Low-density parity-check (LDPC) code | A binary linear code with a sparse parity-check matrix. Alternatively, a member of an infinite family of \([n,k,d]\) codes for which the number of nonzero entries in each row and column of the parity-check matrix are both bounded above by a constant as \(n\to\infty\). |

MacKay-Neal LDPC (MN-LDPC) code | Codes whose parity-check matrix is constructed non-deterministically via the MacKay-Neal prescription. The parity-check matrix of an \((l,r,g\))-MN-LDPC code is of the form \((H_1~H_2)\), where \(H_1\) is a random binary matrix of column weight \(l\) and row weight \(r\), and \(H_2\) is a random binary matrix of column and row weight \(g\) [18]. |

Margulis LDPC code | Member of a class of LDPC codes deterministically constructed using a class of regular graphs with no short cycles. Related explicit LDPC constructions [19] utilize Ramanujan graphs [14,15]. |

Multi-edge LDPC code | Irregular LDPC code whose construction generalizes those of the original examples of irregular LDPC as well as RA codes. |

Protograph LDPC code | LDPC code whose parity-check matrix is constructed using the lifting procedure (defined below) applied to the incident matrix of a sparse graph called, in this context, a protograph. Its parity check matrix can be put into the form of a block matrix consisting of either a sum of permutation sub-matrices or the zero sub-matrix. |

Quasi-cyclic LDPC (QC-LDPC) code | LDPC code that can be put into quasi-cyclic form. Its parity check matrix can be put into the form of a block matrix consisting of either circulant permutation sub-matrices or the zero sub-matrix. Such codes are often constructed by lifting certain protographs into such block matrices [20]. Their simple structure makes them useful for several wireless communication standards. |

Regular LDPC code | An LDPC code whose parity-check matrix has a fixed number of entries for each row or column. |

Repeat-accumulate (RA) code | An LDPC code whose parity-check matrix has weight-two columns arranged in a step-like pattern for its last columns [21]. |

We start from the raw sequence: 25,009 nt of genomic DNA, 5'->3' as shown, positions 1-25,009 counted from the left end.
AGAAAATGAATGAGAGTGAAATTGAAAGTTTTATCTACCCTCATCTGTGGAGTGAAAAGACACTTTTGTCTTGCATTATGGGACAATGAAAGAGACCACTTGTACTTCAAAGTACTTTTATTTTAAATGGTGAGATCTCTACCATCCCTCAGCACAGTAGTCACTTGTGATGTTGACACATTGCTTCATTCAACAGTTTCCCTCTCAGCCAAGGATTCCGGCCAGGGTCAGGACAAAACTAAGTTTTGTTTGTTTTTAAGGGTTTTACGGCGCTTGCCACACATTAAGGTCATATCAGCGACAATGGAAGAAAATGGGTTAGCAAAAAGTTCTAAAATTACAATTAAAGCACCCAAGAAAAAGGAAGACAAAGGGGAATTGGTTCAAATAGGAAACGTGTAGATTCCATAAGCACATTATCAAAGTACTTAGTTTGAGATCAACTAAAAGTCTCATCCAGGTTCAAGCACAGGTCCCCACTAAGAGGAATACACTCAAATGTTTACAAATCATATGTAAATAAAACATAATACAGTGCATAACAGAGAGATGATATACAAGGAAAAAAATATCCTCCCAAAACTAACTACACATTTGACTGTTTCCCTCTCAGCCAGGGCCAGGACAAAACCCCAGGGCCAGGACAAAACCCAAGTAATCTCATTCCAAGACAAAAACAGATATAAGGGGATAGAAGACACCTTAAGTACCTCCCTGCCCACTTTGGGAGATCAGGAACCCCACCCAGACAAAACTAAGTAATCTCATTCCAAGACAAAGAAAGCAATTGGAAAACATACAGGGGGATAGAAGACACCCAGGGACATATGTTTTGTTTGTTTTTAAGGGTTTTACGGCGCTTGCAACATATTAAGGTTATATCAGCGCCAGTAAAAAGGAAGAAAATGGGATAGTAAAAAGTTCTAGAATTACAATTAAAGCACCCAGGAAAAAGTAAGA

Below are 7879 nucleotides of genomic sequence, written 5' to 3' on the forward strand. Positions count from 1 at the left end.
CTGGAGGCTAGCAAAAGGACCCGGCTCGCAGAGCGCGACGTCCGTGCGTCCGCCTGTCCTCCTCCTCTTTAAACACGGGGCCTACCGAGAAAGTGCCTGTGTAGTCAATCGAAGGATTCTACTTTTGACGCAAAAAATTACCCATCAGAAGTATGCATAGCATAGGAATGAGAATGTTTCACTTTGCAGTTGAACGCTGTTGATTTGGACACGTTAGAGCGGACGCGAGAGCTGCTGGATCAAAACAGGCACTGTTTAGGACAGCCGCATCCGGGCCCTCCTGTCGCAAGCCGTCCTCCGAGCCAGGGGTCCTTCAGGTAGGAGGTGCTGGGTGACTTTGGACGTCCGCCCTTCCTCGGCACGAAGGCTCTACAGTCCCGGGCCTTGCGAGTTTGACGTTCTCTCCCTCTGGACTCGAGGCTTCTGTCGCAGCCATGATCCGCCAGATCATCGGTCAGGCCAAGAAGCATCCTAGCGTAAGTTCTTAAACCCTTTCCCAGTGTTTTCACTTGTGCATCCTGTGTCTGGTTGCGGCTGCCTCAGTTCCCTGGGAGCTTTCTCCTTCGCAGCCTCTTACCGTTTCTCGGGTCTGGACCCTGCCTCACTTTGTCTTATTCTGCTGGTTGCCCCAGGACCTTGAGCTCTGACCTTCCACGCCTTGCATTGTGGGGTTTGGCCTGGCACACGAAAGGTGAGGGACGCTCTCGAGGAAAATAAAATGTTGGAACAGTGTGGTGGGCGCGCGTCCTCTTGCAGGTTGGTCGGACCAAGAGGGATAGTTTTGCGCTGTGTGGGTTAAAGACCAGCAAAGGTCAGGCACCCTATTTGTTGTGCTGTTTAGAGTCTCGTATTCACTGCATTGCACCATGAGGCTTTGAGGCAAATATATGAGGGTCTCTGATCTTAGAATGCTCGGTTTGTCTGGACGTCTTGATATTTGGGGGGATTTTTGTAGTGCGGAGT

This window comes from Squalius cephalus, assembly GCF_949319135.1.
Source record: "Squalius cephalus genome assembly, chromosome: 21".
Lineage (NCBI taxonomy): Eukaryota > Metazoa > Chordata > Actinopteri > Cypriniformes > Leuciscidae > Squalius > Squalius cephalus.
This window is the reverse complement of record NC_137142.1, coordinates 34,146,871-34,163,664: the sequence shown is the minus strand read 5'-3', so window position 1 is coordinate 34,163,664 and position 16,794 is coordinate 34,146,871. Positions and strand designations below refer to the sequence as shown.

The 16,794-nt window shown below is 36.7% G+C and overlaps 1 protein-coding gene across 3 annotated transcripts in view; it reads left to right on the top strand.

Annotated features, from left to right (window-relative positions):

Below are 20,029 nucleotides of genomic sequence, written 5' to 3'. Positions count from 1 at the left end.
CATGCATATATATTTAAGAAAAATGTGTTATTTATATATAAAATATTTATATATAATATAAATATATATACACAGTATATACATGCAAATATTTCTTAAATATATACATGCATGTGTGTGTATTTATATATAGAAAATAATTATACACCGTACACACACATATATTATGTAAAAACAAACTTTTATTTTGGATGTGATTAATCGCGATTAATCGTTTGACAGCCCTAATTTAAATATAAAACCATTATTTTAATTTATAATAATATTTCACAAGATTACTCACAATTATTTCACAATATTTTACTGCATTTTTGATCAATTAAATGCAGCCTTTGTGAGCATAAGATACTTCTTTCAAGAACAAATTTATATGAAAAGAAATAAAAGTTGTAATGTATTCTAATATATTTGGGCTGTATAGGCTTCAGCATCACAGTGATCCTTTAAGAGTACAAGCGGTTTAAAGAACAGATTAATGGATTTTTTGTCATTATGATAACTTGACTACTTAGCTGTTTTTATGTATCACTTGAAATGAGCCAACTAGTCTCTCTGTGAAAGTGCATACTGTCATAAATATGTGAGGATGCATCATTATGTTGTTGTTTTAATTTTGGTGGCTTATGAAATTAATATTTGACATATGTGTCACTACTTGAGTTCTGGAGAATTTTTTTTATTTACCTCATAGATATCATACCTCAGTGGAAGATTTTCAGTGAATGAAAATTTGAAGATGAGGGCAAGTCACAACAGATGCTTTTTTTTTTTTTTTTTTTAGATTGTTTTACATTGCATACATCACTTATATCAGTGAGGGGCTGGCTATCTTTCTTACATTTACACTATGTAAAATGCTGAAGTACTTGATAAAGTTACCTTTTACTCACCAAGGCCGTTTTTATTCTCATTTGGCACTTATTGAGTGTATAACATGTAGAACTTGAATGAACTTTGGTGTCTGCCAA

Repeat-accumulate-accumulate (RAA) code | Generalization of the RA code in which two accumulators and permutations are used. |

Spatially coupled LDPC (SC-LDPC) code | LDPC code whose parity-check matrix is constructed by "spatially" coupling several copies of a regular LDPC parity-check matrix in chain-like fashion (or, more generally, in grid-like fashion) to yield a band matrix. A finite-length chain is then capped by imposing either open boundary conditions (yielding non-tail-biting SC-LDPC codes) or open boundary conditions (yielding tail-biting SC-LDPC codes); sometimes extra terminating vertices are added to the ends of the chain. Matrices corresponding to translationally invariant chains are called time-variant, and otherwise are called time-invariant. These codes can be constructed, e.g., using the lifting procedure or using edge-cutting vectors [22]. |

Tanner-Sridhara-Fuja (TSF) code | Array QC-LDPC code constructed from a cyclically shifted identity matrix; see [23; Exam. 21.6.5]. |

Tornado code | Stub. |

\(q\)-ary LDPC code | A \(q\)-ary linear code with a sparse parity-check matrix. Alternatively, a member of an infinite family of \([n,k,d]_q\) codes for which the number of nonzero entries in each row and column of the parity-check matrix are both bounded above by a constant as \(n\to\infty\). |

\(q\)-ary protograph LDPC code | \(q\)-ary LDPC code whose parity-check matrix is constructed using the lifting procedure as well as using edge scaling, i.e., the ability to assign non-binary edge weights. |